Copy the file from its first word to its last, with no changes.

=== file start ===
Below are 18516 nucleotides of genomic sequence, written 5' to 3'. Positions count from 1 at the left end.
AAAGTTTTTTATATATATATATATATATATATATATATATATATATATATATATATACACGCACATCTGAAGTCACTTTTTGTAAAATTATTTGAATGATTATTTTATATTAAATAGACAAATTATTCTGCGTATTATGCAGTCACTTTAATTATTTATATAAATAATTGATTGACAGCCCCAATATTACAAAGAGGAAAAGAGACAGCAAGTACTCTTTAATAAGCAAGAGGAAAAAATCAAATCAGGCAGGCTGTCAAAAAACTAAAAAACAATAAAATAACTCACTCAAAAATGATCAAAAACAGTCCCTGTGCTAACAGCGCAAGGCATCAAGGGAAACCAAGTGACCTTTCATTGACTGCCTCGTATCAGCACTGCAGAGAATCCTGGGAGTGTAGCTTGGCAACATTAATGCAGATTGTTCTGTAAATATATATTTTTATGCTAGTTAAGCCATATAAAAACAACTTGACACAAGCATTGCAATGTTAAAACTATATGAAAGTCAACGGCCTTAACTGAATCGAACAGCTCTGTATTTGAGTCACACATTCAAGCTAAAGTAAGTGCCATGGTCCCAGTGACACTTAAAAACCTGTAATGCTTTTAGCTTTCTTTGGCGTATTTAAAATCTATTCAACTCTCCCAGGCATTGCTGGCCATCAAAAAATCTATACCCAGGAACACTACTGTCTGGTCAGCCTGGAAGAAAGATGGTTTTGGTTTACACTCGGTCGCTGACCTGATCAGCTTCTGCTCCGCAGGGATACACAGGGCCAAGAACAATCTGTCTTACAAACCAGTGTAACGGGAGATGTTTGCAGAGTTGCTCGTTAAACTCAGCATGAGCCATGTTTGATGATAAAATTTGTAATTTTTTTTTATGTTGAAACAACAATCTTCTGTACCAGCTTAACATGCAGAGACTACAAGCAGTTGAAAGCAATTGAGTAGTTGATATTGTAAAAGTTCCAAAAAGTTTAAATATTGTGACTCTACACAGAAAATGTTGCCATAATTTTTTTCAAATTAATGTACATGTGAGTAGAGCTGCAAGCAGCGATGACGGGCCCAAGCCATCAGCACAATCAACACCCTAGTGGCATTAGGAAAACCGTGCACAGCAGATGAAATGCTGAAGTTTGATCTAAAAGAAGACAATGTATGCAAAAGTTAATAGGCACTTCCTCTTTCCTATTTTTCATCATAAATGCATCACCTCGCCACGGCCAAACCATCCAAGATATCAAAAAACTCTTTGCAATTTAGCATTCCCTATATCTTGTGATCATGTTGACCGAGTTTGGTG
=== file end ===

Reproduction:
Below are 18516 nucleotides of genomic sequence, written 5' to 3'. Positions count from 1 at the left end.
AAAGTTTTTTATATATATATATATATATATATATATATATATATATATATATATATACACGCACATCTGAAGTCACTTTTTGTAAAATTATTTGAATGATTATTTTATATTAAATAGACAAATTATTCTGCGTATTATGCAGTCACTTTAATTATTTATATAAATAATTGATTGACAGCCCCAATATTACAAAGAGGAAAAGAGACAGCAAGTACTCTTTAATAAGCAAGAGGAAAAAATCAAATCAGGCAGGCTGTCAAAAAACTAAAAAACAATAAAATAACTCACTCAAAAATGATCAAAAACAGTCCCTGTGCTAACAGCGCAAGGCATCAAGGGAAACCAAGTGACCTTTCATTGACTGCCTCGTATCAGCACTGCAGAGAATCCTGGGAGTGTAGCTTGGCAACATTAATGCAGATTGTTCTGTAAATATATATTTTTATGCTAGTTAAGCCATATAAAAACAACTTGACACAAGCATTGCAATGTTAAAACTATATGAAAGTCAACGGCCTTAACTGAATCGAACAGCTCTGTATTTGAGTCACACATTCAAGCTAAAGTAAGTGCCATGGTCCCAGTGACACTTAAAAACCTGTAATGCTTTTAGCTTTCTTTGGCGTATTTAAAATCTATTCAACTCTCCCAGGCATTGCTGGCCATCAAAAAATCTATACCCAGGAACACTACTGTCTGGTCAGCCTGGAAGAAAGATGGTTTTGGTTTACACTCGGTCGCTGACCTGATCAGCTTCTGCTCCGCAGGGATACACAGGGCCAAGAACAATCTGTCTTACAAACCAGTGTAACGGGAGATGTTTGCAGAGTTGCTCGTTAAACTCAGCATGAGCCATGTTTGATGATAAAATTTGTAATTTTTTTTTATGTTGAAACAACAATCTTCTGTACCAGCTTAACATGCAGAGACTACAAGCAGTTGAAAGCAATTGAGTAGTTGATATTGTAAAAGTTCCAAAAAGTTTAAATATTGTGACTCTACACAGAAAATGTTGCCATAATTTTTTTCAAATTAATGTACATGTGAGTAGAGCTGCAAGCAGCGATGACGGGCCCAAGCCATCAGCACAATCAACACCCTAGTGGCATTAGGAAAACCGTGCACAGCAGATGAAATGCTGAAGTTTGATCTAAAAGAAGACAATGTATGCAAAAGTTAATAGGCACTTCCTCTTTCCTATTTTTCATCATAAATGCATCACCTCGCCACGGCCAAACCATCCAAGATATCAAAAAACTCTTTGCAATTTAGCATTCCCTATATCTTGTGATCATGTTGACCGAGTTTGGTG